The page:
The overwhelming vote for marriage equality in the UK House of Commons sends a clear message that it’s time for a change of direction in the Australian marriage equality debate.
Until now most Australian supporters of marriage equality have made their case entirely with reference to equality, human rights and discrimination. These remain valid reasons for reform but their purchase is limited to those who already understand the disadvantages faced by same-sex attracted people.
For most people, marriage isn’t about "discrimination". It is about cementing relationships through shared joy and mutual responsibility.
It is about reinforcing the bonds within and between families that define so much of who we are. It’s about "for better and for worse".
This is particularly so for those social conservatives and people of faith whose support for marriage quality is essential if the Coalition is to have a conscience vote and more individual Coalition MPs are to be convinced to support reform — both pre-conditions for the passage of any legislation.
To even begin a dialogue with these groups, marriage equality supporters must show we value marriage as well as equality.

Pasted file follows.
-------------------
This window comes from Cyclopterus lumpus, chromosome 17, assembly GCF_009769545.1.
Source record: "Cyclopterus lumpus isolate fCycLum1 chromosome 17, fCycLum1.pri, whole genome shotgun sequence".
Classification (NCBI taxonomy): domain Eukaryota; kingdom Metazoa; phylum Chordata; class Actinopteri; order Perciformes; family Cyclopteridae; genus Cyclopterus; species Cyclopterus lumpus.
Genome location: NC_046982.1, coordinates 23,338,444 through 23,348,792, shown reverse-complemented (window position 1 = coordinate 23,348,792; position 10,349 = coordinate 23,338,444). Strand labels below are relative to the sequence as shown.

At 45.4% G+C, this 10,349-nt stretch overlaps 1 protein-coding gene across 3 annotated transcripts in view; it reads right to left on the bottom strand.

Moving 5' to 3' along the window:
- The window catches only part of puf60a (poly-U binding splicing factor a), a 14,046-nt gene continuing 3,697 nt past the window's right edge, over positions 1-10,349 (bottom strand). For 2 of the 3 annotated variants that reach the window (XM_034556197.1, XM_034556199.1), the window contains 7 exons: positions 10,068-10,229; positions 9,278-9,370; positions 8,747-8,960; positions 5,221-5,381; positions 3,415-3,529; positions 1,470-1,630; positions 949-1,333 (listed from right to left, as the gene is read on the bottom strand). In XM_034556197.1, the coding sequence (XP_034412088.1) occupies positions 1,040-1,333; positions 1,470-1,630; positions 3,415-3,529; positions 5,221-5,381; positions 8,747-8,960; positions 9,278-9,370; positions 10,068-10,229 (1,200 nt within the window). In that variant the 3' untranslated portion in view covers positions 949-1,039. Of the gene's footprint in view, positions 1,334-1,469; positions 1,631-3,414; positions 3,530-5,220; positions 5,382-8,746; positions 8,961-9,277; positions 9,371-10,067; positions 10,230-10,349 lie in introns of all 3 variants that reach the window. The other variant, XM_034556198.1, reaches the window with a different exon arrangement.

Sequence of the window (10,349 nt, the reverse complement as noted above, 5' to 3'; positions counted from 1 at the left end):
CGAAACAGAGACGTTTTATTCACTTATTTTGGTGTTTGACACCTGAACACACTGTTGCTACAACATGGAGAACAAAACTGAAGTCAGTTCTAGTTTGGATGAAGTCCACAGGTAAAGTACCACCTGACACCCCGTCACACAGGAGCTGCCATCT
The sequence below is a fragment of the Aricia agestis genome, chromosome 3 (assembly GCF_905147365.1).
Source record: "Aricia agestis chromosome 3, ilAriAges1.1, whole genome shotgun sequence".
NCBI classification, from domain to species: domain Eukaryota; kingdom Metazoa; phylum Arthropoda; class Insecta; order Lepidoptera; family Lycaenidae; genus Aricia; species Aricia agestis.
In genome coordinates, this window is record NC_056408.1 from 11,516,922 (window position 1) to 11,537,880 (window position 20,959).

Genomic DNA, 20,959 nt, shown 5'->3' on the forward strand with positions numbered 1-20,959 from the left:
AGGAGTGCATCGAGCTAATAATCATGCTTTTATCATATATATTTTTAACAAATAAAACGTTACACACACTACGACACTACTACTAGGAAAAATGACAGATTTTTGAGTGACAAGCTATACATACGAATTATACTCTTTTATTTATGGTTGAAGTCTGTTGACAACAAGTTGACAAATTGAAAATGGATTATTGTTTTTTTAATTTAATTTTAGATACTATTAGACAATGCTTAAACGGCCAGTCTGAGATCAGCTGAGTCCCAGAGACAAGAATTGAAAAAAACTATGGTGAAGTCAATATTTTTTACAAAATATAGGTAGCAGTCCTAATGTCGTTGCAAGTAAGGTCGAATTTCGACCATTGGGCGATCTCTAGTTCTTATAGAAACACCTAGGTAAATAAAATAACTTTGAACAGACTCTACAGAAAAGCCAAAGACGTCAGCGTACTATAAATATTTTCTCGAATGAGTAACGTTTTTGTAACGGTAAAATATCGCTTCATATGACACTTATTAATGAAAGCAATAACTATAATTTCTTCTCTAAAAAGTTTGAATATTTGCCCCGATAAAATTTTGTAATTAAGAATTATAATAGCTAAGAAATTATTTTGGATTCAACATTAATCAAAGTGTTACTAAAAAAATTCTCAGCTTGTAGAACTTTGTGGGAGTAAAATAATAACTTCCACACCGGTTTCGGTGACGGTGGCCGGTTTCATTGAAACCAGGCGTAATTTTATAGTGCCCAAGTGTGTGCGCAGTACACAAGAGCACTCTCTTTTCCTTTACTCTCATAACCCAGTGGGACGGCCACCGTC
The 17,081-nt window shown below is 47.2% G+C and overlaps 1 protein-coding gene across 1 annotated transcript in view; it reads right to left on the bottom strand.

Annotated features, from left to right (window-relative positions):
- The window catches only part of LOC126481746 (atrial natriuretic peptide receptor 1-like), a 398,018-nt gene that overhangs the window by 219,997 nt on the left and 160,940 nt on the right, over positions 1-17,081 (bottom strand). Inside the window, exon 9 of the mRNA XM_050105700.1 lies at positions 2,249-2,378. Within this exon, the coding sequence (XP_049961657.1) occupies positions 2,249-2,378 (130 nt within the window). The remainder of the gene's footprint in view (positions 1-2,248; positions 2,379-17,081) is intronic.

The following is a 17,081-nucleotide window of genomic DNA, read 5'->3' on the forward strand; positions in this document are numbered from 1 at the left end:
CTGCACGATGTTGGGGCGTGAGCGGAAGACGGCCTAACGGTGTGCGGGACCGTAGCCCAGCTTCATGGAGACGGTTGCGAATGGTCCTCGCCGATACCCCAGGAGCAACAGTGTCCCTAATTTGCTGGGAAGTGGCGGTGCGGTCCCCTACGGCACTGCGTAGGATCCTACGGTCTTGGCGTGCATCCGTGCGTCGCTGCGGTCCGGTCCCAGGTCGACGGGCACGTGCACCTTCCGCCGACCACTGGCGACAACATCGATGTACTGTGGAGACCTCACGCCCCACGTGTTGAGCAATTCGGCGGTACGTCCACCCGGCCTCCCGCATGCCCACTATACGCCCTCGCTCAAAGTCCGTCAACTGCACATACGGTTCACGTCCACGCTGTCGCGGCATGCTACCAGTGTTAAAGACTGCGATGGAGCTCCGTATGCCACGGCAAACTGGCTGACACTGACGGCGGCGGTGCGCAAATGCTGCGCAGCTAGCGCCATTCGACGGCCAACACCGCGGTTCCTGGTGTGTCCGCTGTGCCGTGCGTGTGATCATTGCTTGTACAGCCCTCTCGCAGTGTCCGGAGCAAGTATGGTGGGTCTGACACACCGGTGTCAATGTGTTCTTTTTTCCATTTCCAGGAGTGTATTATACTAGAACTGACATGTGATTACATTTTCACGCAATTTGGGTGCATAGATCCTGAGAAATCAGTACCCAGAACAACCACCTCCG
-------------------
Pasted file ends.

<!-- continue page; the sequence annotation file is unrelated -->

This is exactly the approach of UK Prime Minister, David Cameron. His consistent message, particularly to his own Conservative Party, has been that he supports marriage equality because he supports marriage:
"I’m a strong believer in marriage. It helps people commit to each other and I think it’s right that gay people should be able to get married too. This is about equality, but it’s also about making our society stronger."
The result was something inconceivable just a few years ago: almost half of all Tory MPs voted to allow same-sex couples to marry.
The same approach — emphasising the importance of marriage for same-sex couples — was the key to the unprecedented success of four state referenda on marriage equality in the US in November.
Research conducted after the failed referendum on the issue in California in 2008 found: "Many (gay people) assumed their friends, colleagues, and relatives accepted them as deserving of marriage the same way they accepted them as people, when in fact, the same friends often figured that since their gay friends never talked about marriage, it must not be important to them".
The upshot: "gay people needed to talk about marriage more". Advocates took this message to heart and as a result the US has turned the corner on marriage equality.
Of course, some opponents of marriage equality scoff when gay people talk about valuing marriage and family. It sounds insincere to them. They still stereotype us as "anti-family", or at least too sex-obsessed and frivolous to commit. They fear we’re muscling in on their "family values" turf.
But these aren’t values that same-sex couples have newly adopted. They’ve been with us all our lives. What is new is that these values are only now beginning to be publicly expressed.